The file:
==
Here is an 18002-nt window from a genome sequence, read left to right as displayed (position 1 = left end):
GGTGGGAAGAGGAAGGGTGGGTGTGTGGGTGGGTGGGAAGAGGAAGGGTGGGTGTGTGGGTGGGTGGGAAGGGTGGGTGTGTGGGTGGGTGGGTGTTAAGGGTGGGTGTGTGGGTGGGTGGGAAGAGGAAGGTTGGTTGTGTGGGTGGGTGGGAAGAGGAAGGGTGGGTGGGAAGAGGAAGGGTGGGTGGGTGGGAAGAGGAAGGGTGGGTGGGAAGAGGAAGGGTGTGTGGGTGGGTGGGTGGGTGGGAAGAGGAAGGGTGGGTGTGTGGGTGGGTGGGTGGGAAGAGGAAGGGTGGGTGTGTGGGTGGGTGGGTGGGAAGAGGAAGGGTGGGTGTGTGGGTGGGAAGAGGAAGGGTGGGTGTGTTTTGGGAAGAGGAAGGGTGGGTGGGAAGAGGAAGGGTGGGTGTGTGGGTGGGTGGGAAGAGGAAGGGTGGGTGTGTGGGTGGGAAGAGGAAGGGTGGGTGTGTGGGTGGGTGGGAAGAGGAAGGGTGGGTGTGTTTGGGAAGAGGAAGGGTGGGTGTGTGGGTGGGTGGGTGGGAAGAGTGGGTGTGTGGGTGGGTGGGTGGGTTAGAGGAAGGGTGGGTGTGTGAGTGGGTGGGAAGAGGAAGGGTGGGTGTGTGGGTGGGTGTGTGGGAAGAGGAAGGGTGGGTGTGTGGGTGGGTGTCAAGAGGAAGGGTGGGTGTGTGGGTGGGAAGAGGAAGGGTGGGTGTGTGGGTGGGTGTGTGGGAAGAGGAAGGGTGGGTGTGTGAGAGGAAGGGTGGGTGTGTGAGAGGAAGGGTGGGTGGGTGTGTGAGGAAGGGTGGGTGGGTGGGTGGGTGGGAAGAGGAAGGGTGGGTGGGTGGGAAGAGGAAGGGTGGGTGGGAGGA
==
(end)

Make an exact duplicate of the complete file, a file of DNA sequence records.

Here is an 18002-nt window from a genome sequence, read left to right as displayed (position 1 = left end):
GGTGGGAAGAGGAAGGGTGGGTGTGTGGGTGGGTGGGAAGAGGAAGGGTGGGTGTGTGGGTGGGTGGGAAGGGTGGGTGTGTGGGTGGGTGGGTGTTAAGGGTGGGTGTGTGGGTGGGTGGGAAGAGGAAGGTTGGTTGTGTGGGTGGGTGGGAAGAGGAAGGGTGGGTGGGAAGAGGAAGGGTGGGTGGGTGGGAAGAGGAAGGGTGGGTGGGAAGAGGAAGGGTGTGTGGGTGGGTGGGTGGGTGGGAAGAGGAAGGGTGGGTGTGTGGGTGGGTGGGTGGGAAGAGGAAGGGTGGGTGTGTGGGTGGGTGGGTGGGAAGAGGAAGGGTGGGTGTGTGGGTGGGAAGAGGAAGGGTGGGTGTGTTTTGGGAAGAGGAAGGGTGGGTGGGAAGAGGAAGGGTGGGTGTGTGGGTGGGTGGGAAGAGGAAGGGTGGGTGTGTGGGTGGGAAGAGGAAGGGTGGGTGTGTGGGTGGGTGGGAAGAGGAAGGGTGGGTGTGTTTGGGAAGAGGAAGGGTGGGTGTGTGGGTGGGTGGGTGGGAAGAGTGGGTGTGTGGGTGGGTGGGTGGGTTAGAGGAAGGGTGGGTGTGTGAGTGGGTGGGAAGAGGAAGGGTGGGTGTGTGGGTGGGTGTGTGGGAAGAGGAAGGGTGGGTGTGTGGGTGGGTGTCAAGAGGAAGGGTGGGTGTGTGGGTGGGAAGAGGAAGGGTGGGTGTGTGGGTGGGTGTGTGGGAAGAGGAAGGGTGGGTGTGTGAGAGGAAGGGTGGGTGTGTGAGAGGAAGGGTGGGTGGGTGTGTGAGGAAGGGTGGGTGGGTGGGTGGGTGGGAAGAGGAAGGGTGGGTGGGTGGGAAGAGGAAGGGTGGGTGGGAGGA